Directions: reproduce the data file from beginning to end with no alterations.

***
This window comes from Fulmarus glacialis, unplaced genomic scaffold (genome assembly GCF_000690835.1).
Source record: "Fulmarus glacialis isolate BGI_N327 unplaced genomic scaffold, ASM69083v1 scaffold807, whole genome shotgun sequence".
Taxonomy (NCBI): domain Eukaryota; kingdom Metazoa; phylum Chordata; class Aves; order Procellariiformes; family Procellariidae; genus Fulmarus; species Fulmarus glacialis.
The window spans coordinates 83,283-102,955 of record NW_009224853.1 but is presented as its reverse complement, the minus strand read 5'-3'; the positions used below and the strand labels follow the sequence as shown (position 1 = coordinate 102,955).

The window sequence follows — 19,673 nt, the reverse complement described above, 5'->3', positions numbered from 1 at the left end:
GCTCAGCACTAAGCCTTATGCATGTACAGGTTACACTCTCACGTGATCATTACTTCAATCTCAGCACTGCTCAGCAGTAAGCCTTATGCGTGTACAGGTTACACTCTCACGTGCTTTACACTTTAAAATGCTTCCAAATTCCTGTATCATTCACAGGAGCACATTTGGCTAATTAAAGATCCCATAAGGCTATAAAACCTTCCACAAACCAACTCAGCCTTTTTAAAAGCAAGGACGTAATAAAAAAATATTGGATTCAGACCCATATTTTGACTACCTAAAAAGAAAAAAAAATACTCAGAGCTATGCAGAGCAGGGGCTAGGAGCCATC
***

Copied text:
This window comes from Fulmarus glacialis, unplaced genomic scaffold (genome assembly GCF_000690835.1).
Source record: "Fulmarus glacialis isolate BGI_N327 unplaced genomic scaffold, ASM69083v1 scaffold807, whole genome shotgun sequence".
Taxonomy (NCBI): domain Eukaryota; kingdom Metazoa; phylum Chordata; class Aves; order Procellariiformes; family Procellariidae; genus Fulmarus; species Fulmarus glacialis.
The window spans coordinates 83,283-102,955 of record NW_009224853.1 but is presented as its reverse complement, the minus strand read 5'-3'; the positions used below and the strand labels follow the sequence as shown (position 1 = coordinate 102,955).

The window sequence follows — 19,673 nt, the reverse complement described above, 5'->3', positions numbered from 1 at the left end:
GCTCAGCACTAAGCCTTATGCATGTACAGGTTACACTCTCACGTGATCATTACTTCAATCTCAGCACTGCTCAGCAGTAAGCCTTATGCGTGTACAGGTTACACTCTCACGTGCTTTACACTTTAAAATGCTTCCAAATTCCTGTATCATTCACAGGAGCACATTTGGCTAATTAAAGATCCCATAAGGCTATAAAACCTTCCACAAACCAACTCAGCCTTTTTAAAAGCAAGGACGTAATAAAAAAATATTGGATTCAGACCCATATTTTGACTACCTAAAAAGAAAAAAAAATACTCAGAGCTATGCAGAGCAGGGGCTAGGAGCCATC